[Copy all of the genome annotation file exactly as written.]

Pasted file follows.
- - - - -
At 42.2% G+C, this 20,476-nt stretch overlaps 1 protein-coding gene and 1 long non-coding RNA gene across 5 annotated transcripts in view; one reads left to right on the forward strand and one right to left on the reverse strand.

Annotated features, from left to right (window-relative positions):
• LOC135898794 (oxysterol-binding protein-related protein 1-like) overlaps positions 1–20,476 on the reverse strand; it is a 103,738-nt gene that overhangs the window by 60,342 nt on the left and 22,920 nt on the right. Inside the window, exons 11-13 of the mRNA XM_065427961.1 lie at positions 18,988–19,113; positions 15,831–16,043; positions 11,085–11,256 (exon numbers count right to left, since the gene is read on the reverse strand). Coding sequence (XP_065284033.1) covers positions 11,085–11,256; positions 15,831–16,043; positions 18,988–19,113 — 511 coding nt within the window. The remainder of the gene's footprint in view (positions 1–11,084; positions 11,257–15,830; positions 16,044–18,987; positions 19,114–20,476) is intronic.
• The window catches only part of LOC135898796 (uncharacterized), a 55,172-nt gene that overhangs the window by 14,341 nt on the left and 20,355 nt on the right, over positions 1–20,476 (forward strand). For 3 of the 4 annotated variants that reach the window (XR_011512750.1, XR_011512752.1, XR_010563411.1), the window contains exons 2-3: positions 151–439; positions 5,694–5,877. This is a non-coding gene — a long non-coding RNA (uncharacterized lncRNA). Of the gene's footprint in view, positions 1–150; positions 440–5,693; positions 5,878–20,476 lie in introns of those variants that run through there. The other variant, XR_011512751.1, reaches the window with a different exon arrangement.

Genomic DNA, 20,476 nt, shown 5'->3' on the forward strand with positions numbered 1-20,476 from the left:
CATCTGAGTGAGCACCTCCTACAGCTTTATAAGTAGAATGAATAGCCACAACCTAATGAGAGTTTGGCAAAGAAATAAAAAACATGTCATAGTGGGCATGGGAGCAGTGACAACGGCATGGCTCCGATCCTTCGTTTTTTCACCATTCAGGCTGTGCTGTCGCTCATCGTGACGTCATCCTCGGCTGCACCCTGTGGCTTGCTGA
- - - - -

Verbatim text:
At 42.2% G+C, this 20,476-nt stretch overlaps 1 protein-coding gene and 1 long non-coding RNA gene across 5 annotated transcripts in view; one reads left to right on the forward strand and one right to left on the reverse strand.

Annotated features, from left to right (window-relative positions):
• LOC135898794 (oxysterol-binding protein-related protein 1-like) overlaps positions 1–20,476 on the reverse strand; it is a 103,738-nt gene that overhangs the window by 60,342 nt on the left and 22,920 nt on the right. Inside the window, exons 11-13 of the mRNA XM_065427961.1 lie at positions 18,988–19,113; positions 15,831–16,043; positions 11,085–11,256 (exon numbers count right to left, since the gene is read on the reverse strand). Coding sequence (XP_065284033.1) covers positions 11,085–11,256; positions 15,831–16,043; positions 18,988–19,113 — 511 coding nt within the window. The remainder of the gene's footprint in view (positions 1–11,084; positions 11,257–15,830; positions 16,044–18,987; positions 19,114–20,476) is intronic.
• The window catches only part of LOC135898796 (uncharacterized), a 55,172-nt gene that overhangs the window by 14,341 nt on the left and 20,355 nt on the right, over positions 1–20,476 (forward strand). For 3 of the 4 annotated variants that reach the window (XR_011512750.1, XR_011512752.1, XR_010563411.1), the window contains exons 2-3: positions 151–439; positions 5,694–5,877. This is a non-coding gene — a long non-coding RNA (uncharacterized lncRNA). Of the gene's footprint in view, positions 1–150; positions 440–5,693; positions 5,878–20,476 lie in introns of those variants that run through there. The other variant, XR_011512751.1, reaches the window with a different exon arrangement.

Genomic DNA, 20,476 nt, shown 5'->3' on the forward strand with positions numbered 1-20,476 from the left:
CATCTGAGTGAGCACCTCCTACAGCTTTATAAGTAGAATGAATAGCCACAACCTAATGAGAGTTTGGCAAAGAAATAAAAAACATGTCATAGTGGGCATGGGAGCAGTGACAACGGCATGGCTCCGATCCTTCGTTTTTTCACCATTCAGGCTGTGCTGTCGCTCATCGTGACGTCATCCTCGGCTGCACCCTGTGGCTTGCTGA